January 12, 2020

Underwater (2020)

I was really, really excited about this one. I've always had an affinity for anything that happens underwater, and I've always had a slightly paralyzing fear of the open ocean. But The Abyss is one of the best films I've ever seen, and I generally enjoy Kristen Stewart's performances, so I couldn't wait to see what Underwater had to offer. Don't worry, I won't spoil it. Read on...

  • The cinematography was beautiful. It looked like water. It looked like metal. It looked like two things that don't belong together: humans with their concrete, glass, and steel structures, and the wild, deep, serene, natural ocean. I thought it was confining and claustrophobic and dirty and fantastic. Right from the get-go you're struck with the feeling that people don't belong down there, and for a horror flick that's set underwater, that's a great place to start. 
  • K-Stew. I like her. Yeah, fuck you, I said it. I LIKE HER! She might always be singing the same note no matter what movie she's in, but it's a note that I enjoy listening to. And, yeah, she's beautiful, but not in the same way her Hollywood peers are. There's something different and special about her. And there's always a fragility and vulnerability to her that charges her characters with a weird, spastic energy that I love. To me, it makes her feel more "real." She was great in this. She gave a solid performance and I applaud her work. 
  • The monsters are really damn scary. I've seen so many horror films, it's hard to get me to jump. I always joke that "I can't get got," but the first jump scare in this film (there are several) sent my arms flailing and I did an audible squeal. That's saying something. That's high praise! 
  • The sound editing was spot-on! Every little creak and glass-crack was nerve-wracking perfection. 
  • The opening credits music was fantastic. 
Kristen Stewart in Underwater (2020)
  • Underwater is a terrible title. 
  • If you've been reading my blog for a while you'll know that I canNOT stand when a woman is wearing makeup during parts of a film where she would absolutely not be wearing make up. Kristen manages to keep the perfect smoky eye shadow and mascara going through the whole thing, no matter how bloody or wet she gets. She even gets cleaned up after some pretty harrowing action scenes, and still has makeup on. Why?! Did she re-apply it after she took a shower? It's so insulting. Seriously, I had to stop watching Fear the Walking Dead because it drove me absolutely nuts that the teen girl in it always had the perfect blow-out and makeup on. She might have slept in the desert for two straight weeks, but that hair was always loose and shiny and perfectly, professionally blown-out. No. No. No. So dumb. Directors, women are allowed to get marred, okay? They can be without makeup for a scene or two. Stop this madness!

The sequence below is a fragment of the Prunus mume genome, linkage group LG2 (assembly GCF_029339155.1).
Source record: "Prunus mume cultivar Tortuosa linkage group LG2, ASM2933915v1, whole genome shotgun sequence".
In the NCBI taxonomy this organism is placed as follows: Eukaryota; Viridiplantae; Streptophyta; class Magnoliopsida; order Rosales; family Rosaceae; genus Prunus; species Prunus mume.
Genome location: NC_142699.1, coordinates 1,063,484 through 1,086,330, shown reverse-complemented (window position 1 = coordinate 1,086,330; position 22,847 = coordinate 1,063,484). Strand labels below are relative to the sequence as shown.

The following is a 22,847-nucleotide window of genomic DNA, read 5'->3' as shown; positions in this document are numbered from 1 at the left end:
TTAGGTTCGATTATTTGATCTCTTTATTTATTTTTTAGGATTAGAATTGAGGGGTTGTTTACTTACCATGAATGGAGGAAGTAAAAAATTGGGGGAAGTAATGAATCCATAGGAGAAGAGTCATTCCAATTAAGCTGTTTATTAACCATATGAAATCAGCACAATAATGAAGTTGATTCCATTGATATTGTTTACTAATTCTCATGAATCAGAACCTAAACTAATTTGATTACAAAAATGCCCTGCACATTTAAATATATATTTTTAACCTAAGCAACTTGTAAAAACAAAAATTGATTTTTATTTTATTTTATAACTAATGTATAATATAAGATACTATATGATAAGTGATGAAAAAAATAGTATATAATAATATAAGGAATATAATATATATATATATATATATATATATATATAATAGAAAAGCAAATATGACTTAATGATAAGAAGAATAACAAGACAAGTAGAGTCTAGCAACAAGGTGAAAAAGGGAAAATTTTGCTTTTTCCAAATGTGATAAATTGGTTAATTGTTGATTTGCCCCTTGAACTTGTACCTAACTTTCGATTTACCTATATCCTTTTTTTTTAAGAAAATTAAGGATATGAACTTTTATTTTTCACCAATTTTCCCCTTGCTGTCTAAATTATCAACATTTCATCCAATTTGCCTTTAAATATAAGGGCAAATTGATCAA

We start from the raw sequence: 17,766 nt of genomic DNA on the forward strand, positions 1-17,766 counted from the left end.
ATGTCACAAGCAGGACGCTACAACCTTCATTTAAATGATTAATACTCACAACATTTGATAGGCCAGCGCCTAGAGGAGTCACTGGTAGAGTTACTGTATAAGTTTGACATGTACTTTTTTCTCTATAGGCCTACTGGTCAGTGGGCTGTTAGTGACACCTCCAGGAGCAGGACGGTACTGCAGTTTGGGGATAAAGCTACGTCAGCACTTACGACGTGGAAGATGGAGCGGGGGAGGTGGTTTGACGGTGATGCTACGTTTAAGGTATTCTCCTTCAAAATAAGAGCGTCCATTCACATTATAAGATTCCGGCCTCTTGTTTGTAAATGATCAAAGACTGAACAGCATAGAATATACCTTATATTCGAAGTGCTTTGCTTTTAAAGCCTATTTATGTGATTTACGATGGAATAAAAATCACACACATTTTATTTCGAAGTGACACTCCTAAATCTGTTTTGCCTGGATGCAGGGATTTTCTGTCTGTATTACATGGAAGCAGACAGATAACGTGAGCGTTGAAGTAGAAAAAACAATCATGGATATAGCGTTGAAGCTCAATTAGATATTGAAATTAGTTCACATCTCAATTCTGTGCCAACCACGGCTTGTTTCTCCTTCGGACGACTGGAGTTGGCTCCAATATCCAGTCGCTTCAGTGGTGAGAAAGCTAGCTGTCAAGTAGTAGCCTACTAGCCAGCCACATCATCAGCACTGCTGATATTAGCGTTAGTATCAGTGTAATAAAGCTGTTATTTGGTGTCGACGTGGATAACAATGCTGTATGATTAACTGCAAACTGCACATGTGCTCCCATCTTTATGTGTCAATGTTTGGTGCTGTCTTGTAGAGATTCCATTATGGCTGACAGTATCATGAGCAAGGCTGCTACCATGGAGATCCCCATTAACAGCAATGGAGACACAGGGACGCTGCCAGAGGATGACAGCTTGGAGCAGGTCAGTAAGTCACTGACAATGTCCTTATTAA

• Mary Elizabeth Mastrantonio in The Abyss (1989)
  • There is absolutely ZERO character development in this film. The action starts almost immediately. Like, way too soon. When you want an example of how to perfectly pace an underwater action film, look no further than The Abyss. Before anything action-y happened, we knew those characters, we understood their lives and their motivations, and we cared about them. We even cared about the bitch, who later became the heroine (who, by the way, is not wearing makeup, or at least a very minimal amount, if any). We get some haphazard character cards placed hither and thither throughout Underwater, but they feel pointless and silly by the time you see them. And, since those characters were never developed initially, you don't really care. 
  • The character played by TJ Miller wasn't necessary and felt disingenuous, like forced comic relief. I hope there's a DVD cut that leaves his character out of the film entirely.   

The film felt rushed and unfinished for me. It felt like a short film. The special effects were fantastic, but I needed more character development and I needed it to be a bit longer, with more life stuff happening outside of the action. I didn't find myself caring when a character died, or when a character lived, because I didn't know them. That said, however, I can honestly proclaim that I enjoyed the film. There wasn't much of a story, which is a shame. It could have been loads better with a longer, and more fleshed out, script. But, for what it was, it's worth seeing. I also want to support any original film that puts in an honest effort, even if it's not perfect. I'm so damn sick of remakes.

In conclusion, go see it and be sure you see it in a theater. The sound editing alone will jangle your nerves enough to make you enjoy it. And go support some original film-making. They're not all going to be Jaws or The Abyss, but that doesn't mean they're not going to be fun. Well... except the sequel to 47 Meters Down. That was a piece of shit.

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